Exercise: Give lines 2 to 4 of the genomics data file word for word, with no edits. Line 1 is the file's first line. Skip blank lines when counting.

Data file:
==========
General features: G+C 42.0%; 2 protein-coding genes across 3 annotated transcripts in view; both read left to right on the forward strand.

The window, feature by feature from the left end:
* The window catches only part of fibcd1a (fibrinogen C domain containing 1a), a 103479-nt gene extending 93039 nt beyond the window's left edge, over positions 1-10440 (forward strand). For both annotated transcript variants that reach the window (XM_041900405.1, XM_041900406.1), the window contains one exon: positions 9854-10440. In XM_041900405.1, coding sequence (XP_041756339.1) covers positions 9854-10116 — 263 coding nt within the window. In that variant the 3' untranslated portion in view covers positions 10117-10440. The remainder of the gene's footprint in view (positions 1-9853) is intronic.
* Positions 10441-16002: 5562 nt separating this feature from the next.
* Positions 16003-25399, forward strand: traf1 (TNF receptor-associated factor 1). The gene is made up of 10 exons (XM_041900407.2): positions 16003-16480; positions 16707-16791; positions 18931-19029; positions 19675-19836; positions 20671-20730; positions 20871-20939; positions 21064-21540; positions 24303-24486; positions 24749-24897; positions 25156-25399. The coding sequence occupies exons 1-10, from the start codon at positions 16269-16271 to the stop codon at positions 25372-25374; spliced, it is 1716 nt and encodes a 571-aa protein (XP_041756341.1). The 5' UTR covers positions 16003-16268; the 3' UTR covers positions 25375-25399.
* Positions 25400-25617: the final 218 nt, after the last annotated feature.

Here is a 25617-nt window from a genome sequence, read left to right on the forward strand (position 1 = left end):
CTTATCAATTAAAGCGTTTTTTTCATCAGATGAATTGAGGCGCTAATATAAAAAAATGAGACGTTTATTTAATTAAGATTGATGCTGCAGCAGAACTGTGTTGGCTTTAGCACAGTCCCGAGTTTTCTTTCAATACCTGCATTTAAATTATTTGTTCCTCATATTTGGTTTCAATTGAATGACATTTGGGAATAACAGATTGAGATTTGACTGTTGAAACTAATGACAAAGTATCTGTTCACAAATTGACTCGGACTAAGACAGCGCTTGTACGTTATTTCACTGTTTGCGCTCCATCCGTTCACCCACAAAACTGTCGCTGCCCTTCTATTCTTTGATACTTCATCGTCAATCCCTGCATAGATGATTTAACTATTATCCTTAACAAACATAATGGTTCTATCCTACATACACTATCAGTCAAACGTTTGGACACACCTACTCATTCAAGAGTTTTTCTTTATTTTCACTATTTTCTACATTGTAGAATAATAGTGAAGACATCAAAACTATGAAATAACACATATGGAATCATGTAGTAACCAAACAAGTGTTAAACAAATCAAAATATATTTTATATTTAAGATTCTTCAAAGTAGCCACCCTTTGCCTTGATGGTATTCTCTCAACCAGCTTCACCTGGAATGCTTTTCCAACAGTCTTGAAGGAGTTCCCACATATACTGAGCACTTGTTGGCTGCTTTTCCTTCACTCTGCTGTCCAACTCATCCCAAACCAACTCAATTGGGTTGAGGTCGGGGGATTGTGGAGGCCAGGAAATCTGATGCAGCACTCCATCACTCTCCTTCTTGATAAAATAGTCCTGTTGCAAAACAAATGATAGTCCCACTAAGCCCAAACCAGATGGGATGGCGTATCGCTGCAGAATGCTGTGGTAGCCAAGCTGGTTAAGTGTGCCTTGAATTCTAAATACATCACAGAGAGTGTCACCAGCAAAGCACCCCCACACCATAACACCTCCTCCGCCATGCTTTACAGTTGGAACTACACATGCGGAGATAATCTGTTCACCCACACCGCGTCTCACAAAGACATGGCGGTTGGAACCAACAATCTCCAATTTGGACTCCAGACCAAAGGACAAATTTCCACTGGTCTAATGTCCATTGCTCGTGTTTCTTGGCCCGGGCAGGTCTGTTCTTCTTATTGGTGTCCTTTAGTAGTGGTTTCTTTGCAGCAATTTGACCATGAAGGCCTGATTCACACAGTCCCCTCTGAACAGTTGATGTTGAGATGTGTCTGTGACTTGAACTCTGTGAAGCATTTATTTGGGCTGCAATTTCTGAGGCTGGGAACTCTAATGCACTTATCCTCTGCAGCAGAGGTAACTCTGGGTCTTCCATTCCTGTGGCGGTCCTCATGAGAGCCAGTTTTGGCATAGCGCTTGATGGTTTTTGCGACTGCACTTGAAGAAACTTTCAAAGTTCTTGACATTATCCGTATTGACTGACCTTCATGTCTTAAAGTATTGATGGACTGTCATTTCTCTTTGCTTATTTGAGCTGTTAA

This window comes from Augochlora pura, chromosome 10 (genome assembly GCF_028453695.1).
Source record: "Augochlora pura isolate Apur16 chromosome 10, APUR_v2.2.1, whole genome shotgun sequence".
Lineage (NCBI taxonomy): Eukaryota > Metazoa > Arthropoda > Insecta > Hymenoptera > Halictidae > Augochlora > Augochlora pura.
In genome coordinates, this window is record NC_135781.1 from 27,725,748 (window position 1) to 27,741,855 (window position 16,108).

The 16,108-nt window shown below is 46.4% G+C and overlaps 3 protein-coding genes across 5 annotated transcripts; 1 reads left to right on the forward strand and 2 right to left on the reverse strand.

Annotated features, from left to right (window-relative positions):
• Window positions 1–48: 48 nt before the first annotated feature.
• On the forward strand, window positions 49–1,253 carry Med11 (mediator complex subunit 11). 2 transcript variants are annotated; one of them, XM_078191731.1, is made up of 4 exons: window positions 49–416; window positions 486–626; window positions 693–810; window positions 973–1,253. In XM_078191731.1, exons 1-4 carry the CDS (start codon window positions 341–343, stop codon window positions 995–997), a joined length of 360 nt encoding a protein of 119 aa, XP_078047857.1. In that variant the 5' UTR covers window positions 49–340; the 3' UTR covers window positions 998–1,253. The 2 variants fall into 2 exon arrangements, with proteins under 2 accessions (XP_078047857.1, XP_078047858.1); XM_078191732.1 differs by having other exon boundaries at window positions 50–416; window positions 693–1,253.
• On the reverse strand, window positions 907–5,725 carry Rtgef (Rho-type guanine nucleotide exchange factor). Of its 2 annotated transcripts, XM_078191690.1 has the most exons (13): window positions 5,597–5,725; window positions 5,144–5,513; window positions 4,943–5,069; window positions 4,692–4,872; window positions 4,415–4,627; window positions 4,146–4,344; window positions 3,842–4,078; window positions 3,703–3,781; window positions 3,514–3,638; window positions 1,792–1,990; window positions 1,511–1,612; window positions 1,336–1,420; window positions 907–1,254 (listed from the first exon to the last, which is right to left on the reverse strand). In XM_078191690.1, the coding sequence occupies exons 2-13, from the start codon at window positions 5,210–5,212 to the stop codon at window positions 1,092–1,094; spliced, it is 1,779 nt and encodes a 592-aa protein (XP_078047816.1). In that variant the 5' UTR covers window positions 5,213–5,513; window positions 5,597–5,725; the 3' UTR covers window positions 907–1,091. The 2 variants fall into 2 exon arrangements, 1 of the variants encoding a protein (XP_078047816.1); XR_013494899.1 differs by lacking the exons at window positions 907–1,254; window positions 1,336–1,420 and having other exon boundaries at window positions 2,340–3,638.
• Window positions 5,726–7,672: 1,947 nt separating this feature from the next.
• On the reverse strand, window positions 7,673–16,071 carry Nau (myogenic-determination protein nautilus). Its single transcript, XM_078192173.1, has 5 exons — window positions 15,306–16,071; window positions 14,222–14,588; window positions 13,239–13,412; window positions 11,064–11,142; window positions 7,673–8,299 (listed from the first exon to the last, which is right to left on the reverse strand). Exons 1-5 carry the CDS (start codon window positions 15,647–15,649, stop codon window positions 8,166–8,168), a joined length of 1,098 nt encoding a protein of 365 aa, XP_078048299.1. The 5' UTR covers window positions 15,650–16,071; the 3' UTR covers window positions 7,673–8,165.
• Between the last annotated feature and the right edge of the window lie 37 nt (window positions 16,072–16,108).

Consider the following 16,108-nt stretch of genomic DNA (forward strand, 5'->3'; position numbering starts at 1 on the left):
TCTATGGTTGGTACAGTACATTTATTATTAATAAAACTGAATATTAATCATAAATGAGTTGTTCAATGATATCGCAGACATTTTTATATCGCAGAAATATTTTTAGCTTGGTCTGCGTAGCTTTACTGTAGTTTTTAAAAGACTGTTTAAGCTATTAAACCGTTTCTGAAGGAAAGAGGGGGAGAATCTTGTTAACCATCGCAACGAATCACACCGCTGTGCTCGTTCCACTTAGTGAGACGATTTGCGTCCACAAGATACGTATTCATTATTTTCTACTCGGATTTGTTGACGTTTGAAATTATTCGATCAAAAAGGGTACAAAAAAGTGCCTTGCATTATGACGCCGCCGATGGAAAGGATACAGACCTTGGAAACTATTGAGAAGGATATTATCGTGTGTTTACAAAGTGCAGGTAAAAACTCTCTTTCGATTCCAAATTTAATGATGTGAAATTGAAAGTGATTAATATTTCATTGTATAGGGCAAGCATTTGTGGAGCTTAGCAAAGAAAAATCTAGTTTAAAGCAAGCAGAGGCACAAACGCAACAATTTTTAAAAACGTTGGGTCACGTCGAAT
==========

The window, feature by feature from the left end:
* The window catches only part of fibcd1a (fibrinogen C domain containing 1a), a 103479-nt gene extending 93039 nt beyond the window's left edge, over positions 1-10440 (forward strand). For both annotated transcript variants that reach the window (XM_041900405.1, XM_041900406.1), the window contains one exon: positions 9854-10440. In XM_041900405.1, coding sequence (XP_041756339.1) covers positions 9854-10116 — 263 coding nt within the window. In that variant the 3' untranslated portion in view covers positions 10117-10440. The remainder of the gene's footprint in view (positions 1-9853) is intronic.
* Positions 10441-16002: 5562 nt separating this feature from the next.